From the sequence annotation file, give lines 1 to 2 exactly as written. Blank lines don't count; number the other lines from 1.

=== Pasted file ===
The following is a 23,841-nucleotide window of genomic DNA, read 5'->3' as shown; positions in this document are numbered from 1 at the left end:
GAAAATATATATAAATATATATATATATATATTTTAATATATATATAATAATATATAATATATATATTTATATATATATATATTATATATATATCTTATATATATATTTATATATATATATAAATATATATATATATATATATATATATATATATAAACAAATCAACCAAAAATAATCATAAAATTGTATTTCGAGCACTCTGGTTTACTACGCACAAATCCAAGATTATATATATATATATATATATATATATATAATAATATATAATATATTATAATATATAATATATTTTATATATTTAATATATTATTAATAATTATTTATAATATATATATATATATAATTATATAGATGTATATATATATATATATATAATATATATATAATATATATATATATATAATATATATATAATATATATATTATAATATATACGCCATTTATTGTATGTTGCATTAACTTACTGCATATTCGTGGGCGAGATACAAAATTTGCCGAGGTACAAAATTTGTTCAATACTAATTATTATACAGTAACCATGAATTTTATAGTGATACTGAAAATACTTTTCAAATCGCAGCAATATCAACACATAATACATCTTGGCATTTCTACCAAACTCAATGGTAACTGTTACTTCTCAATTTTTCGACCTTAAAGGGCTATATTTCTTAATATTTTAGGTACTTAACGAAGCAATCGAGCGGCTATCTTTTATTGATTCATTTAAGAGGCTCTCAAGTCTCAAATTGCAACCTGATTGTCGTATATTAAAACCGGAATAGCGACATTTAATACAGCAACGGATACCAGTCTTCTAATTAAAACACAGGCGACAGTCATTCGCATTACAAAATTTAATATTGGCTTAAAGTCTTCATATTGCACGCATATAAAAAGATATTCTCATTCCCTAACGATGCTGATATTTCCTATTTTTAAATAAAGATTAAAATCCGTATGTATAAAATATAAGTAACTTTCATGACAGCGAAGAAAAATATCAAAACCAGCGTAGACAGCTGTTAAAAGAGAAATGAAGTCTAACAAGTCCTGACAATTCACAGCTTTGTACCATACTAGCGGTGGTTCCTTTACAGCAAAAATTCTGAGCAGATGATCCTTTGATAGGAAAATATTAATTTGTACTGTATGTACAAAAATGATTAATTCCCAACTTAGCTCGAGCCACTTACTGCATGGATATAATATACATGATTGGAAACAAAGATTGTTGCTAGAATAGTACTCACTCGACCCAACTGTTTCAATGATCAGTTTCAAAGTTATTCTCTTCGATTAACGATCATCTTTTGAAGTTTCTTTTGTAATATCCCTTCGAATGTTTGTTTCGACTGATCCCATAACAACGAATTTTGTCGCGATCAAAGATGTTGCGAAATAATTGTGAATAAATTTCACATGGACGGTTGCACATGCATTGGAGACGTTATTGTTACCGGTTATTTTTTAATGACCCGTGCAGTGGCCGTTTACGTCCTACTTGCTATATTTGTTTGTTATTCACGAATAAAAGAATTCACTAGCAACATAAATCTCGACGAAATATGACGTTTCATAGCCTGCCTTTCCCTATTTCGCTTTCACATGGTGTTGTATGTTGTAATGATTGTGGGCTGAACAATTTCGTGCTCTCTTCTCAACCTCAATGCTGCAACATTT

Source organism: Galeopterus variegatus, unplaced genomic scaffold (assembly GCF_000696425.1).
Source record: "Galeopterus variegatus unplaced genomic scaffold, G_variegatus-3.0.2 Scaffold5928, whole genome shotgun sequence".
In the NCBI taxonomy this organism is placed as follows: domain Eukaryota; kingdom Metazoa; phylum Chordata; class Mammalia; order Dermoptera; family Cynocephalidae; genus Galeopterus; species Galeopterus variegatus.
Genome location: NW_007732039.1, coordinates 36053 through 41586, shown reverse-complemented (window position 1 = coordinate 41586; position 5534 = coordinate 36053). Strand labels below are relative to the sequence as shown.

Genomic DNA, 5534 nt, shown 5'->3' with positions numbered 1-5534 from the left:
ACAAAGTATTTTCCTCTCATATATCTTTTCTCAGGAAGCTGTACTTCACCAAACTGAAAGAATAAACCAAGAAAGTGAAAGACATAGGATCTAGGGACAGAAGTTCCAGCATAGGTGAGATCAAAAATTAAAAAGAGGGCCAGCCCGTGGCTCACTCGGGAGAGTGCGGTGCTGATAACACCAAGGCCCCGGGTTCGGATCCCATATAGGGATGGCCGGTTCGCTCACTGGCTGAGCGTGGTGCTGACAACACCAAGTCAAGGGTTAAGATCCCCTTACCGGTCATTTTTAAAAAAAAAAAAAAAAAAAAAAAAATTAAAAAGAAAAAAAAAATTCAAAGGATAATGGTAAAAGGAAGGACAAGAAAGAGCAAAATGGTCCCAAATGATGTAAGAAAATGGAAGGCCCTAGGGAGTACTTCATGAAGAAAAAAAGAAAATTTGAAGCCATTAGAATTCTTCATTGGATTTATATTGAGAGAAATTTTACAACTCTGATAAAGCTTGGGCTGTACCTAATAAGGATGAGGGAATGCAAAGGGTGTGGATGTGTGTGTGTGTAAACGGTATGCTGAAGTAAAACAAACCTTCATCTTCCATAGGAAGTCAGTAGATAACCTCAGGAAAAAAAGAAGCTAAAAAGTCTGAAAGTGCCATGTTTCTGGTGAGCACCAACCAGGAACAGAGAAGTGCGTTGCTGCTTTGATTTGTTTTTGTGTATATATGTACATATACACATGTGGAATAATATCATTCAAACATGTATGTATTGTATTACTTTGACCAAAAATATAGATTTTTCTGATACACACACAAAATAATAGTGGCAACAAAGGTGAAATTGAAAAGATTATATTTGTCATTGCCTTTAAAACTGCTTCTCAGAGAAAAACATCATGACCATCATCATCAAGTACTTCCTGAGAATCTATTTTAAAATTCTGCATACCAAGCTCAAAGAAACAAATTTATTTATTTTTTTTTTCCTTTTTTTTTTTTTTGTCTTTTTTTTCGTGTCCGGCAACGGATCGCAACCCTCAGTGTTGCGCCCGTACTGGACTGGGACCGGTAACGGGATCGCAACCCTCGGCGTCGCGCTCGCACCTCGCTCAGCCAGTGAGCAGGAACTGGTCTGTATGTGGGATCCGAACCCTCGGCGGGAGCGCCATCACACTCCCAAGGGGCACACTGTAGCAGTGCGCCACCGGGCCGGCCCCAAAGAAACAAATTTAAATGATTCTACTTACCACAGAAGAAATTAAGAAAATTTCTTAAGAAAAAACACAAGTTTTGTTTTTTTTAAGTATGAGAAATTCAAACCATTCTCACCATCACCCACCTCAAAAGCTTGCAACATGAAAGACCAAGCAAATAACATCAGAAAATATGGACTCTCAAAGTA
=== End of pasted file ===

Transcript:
The following is a 23,841-nucleotide window of genomic DNA, read 5'->3' as shown; positions in this document are numbered from 1 at the left end:
GAAAATATATATAAATATATATATATATATATTTTAATATATATATAATAATATATAATATATATATTTATATATATATATATTATATATATATCTTATATATATATTTATATATATATATAAATATATATATATATATATATATATATATATATAAACAAATCAACCAAAAATAATCATAAAATTGTATTTCGAGCACTCTGGTTTACTACGCACAAATCCAAGATTATATATATATATATATATATATATATATAATAATATATAATATATTATAATATATAATATATTTTATATATTTAATATATTATTAATAATTATTTATAATATATATATATATATAATTATATAGATGTATATATATATATATATATAATATATATATAATATATATATATATATAATATATATATAATATATATATTATAATATATACGCCATTTATTGTATGTTGCATTAACTTACTGCATATTCGTGGGCGAGATACAAAATTTGCCGAGGTACAAAATTTGTTCAATACTAATTATTATACAGTAACCATGAATTTTATAGTGATACTGAAAATACTTTTCAAATCGCAGCAATATCAACACATAATACATCTTGGCATTTCTACCAAACTCAATGGTAACTGTTACTTCTCAATTTTTCGACCTTAAAGGGCTATATTTCTTAATATTTTAGGTACTTAACGAAGCAATCGAGCGGCTATCTTTTATTGATTCATTTAAGAGGCTCTCAAGTCTCAAATTGCAACCTGATTGTCGTATATTAAAACCGGAATAGCGACATTTAATACAGCAACGGATACCAGTCTTCTAATTAAAACACAGGCGACAGTCATTCGCATTACAAAATTTAATATTGGCTTAAAGTCTTCATATTGCACGCATATAAAAAGATATTCTCATTCCCTAACGATGCTGATATTTCCTATTTTTAAATAAAGATTAAAATCCGTATGTATAAAATATAAGTAACTTTCATGACAGCGAAGAAAAATATCAAAACCAGCGTAGACAGCTGTTAAAAGAGAAATGAAGTCTAACAAGTCCTGACAATTCACAGCTTTGTACCATACTAGCGGTGGTTCCTTTACAGCAAAAATTCTGAGCAGATGATCCTTTGATAGGAAAATATTAATTTGTACTGTATGTACAAAAATGATTAATTCCCAACTTAGCTCGAGCCACTTACTGCATGGATATAATATACATGATTGGAAACAAAGATTGTTGCTAGAATAGTACTCACTCGACCCAACTGTTTCAATGATCAGTTTCAAAGTTATTCTCTTCGATTAACGATCATCTTTTGAAGTTTCTTTTGTAATATCCCTTCGAATGTTTGTTTCGACTGATCCCATAACAACGAATTTTGTCGCGATCAAAGATGTTGCGAAATAATTGTGAATAAATTTCACATGGACGGTTGCACATGCATTGGAGACGTTATTGTTACCGGTTATTTTTTAATGACCCGTGCAGTGGCCGTTTACGTCCTACTTGCTATATTTGTTTGTTATTCACGAATAAAAGAATTCACTAGCAACATAAATCTCGACGAAATATGACGTTTCATAGCCTGCCTTTCCCTATTTCGCTTTCACATGGTGTTGTATGTTGTAATGATTGTGGGCTGAACAATTTCGTGCTCTCTTCTCAACCTCAATGCTGCAACATTT